4. Helena Henry

    Define Multi-tasking. If you’re defining multi-tasking as doing five things(activities) at once and doing none of them well, then that is totally counterproductive and can lead to mistakes and having to do something twice. For example,listening to rock music while doing your homework while answering IM’s and talking on the phone is a typical scenario for many people and I’d shoot myself if I ever had to do that. If you’re talking about being able to handle many tasks successfully within a given time frame by prioritizing and concentrating on one at a time, then that is a time management skill worth developing.That’s the way I get things done on time correctly.

  5. Stacy Williams

    I agree with Helena, If I were answering the phone, watching t.v, texting, listening to the radio and trying to do homework, then NO WAY is that good (maybe that is why so many kids are failing in schools today). On the other hand, if I were at work and had several tasks that needed to be completed then I would consider that as challenging, but possible to do and to do well. In response to the math problem, I don’t think it would be that bad if you have a plan on how to attack the problems. Just my opinion.

    • Nancy Lee

      I enjoyed reading this blog. I believe people could achieve more out of their work if they could work on one task at a time, but in this fast pace world, I don’t think we can afford too. We multitask at work and at home; if you’re an online student with a family, children, a dog, a life, you are probably multitasking at some point, but you must know when your taking on too much because then nothing gets done. While you’re in pursuit of a job, as I am, then you know multitasking is a big deal to an employer and anyone who admits they’re not capable of multitasking probably has less of a chance of being hired.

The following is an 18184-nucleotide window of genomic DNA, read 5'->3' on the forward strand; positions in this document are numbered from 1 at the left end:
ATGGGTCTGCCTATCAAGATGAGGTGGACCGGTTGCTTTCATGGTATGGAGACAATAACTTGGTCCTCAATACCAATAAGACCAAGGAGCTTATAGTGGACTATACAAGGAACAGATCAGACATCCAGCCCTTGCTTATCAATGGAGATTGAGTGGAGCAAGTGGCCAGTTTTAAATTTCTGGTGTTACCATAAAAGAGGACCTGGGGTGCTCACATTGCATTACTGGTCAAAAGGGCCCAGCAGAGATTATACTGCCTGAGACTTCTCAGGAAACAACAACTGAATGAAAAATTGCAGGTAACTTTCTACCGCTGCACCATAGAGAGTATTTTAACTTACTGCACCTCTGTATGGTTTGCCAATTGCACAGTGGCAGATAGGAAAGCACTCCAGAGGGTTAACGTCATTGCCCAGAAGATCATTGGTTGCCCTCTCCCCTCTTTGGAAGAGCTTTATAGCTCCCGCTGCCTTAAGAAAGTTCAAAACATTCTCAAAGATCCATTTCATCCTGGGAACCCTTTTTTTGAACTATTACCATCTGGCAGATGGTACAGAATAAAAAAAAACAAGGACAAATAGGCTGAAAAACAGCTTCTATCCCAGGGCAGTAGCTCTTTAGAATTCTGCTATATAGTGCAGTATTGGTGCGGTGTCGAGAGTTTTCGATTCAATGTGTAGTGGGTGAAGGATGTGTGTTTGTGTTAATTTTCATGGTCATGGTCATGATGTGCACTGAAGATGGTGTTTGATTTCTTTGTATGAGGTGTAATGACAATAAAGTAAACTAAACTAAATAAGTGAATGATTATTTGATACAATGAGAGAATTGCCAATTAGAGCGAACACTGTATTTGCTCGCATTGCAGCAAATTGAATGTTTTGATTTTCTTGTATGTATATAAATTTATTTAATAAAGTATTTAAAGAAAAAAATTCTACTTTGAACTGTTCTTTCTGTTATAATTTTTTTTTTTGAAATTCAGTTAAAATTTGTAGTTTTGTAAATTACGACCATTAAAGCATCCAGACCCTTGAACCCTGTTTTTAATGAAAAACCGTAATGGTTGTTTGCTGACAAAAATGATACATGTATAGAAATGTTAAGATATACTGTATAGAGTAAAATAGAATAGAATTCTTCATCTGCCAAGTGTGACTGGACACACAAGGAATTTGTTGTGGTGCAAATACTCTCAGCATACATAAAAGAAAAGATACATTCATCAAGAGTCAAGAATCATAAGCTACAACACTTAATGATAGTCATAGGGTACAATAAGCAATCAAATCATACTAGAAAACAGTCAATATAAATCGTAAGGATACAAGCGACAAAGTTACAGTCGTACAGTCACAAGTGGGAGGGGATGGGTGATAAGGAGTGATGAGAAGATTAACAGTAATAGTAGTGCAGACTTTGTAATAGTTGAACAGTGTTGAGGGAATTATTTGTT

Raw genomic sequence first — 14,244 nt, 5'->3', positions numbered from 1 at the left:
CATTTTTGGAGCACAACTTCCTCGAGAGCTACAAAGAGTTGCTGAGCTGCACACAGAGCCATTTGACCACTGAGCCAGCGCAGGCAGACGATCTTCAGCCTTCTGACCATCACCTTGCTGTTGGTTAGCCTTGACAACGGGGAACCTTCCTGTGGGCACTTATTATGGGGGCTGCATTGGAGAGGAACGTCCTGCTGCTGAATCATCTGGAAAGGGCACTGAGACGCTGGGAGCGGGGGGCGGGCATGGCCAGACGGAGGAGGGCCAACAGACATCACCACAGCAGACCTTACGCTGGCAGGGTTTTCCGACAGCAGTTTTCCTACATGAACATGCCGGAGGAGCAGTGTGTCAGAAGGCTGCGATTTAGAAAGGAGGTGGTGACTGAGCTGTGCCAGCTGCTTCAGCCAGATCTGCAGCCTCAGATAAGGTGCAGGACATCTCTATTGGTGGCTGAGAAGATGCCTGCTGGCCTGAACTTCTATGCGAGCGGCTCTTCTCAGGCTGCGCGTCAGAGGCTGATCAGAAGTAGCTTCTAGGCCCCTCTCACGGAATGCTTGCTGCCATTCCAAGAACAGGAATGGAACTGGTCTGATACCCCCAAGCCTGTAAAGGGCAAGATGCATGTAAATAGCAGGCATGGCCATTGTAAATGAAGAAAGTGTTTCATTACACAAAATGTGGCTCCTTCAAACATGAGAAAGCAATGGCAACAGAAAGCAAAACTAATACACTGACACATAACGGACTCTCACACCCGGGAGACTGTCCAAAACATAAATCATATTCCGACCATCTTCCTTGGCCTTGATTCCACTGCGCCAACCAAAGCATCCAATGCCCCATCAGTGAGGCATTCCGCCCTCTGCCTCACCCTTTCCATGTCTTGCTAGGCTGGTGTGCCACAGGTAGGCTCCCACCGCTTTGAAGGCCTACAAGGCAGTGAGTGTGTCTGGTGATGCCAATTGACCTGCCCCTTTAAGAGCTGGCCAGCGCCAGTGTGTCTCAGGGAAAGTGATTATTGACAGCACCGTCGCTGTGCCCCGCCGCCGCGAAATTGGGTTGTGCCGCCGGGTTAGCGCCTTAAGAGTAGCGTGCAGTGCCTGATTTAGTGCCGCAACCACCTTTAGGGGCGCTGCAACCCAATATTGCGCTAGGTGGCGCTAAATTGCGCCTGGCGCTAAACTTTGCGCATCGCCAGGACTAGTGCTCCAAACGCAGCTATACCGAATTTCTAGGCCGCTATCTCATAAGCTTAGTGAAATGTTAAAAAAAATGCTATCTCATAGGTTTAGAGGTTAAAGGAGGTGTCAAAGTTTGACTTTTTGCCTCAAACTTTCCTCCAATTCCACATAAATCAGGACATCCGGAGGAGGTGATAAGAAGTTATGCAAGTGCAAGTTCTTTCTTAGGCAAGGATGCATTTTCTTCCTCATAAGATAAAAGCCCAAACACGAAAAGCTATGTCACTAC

6. I have really enjoyed listening (?) to the different opinions of multitasking. My experience is this-my boss doesn’t care how I get my job done-just that I get it done. Sometimes multitasking just makes sense. Certain jobs just seem to fit into each other so multitasking is a natural step and flows well. Sometimes it makes no sense and is a struggle. I just know from experience that when I “change” tasks, I still have to give each task my complete attention or mistakes are inevitable. Prioritizing is definitely important, you just have to have the ability to make “side trips” throughout your day. My idea of multitasking is to take the list of “must do’s” and prioritize them, understanding that throughout the day other things will constantly also need to be dealt with-usually at the same time. Give each thing your complete attention as necessary to do them all correctly. Multitasking is pointless if we are making mistakes.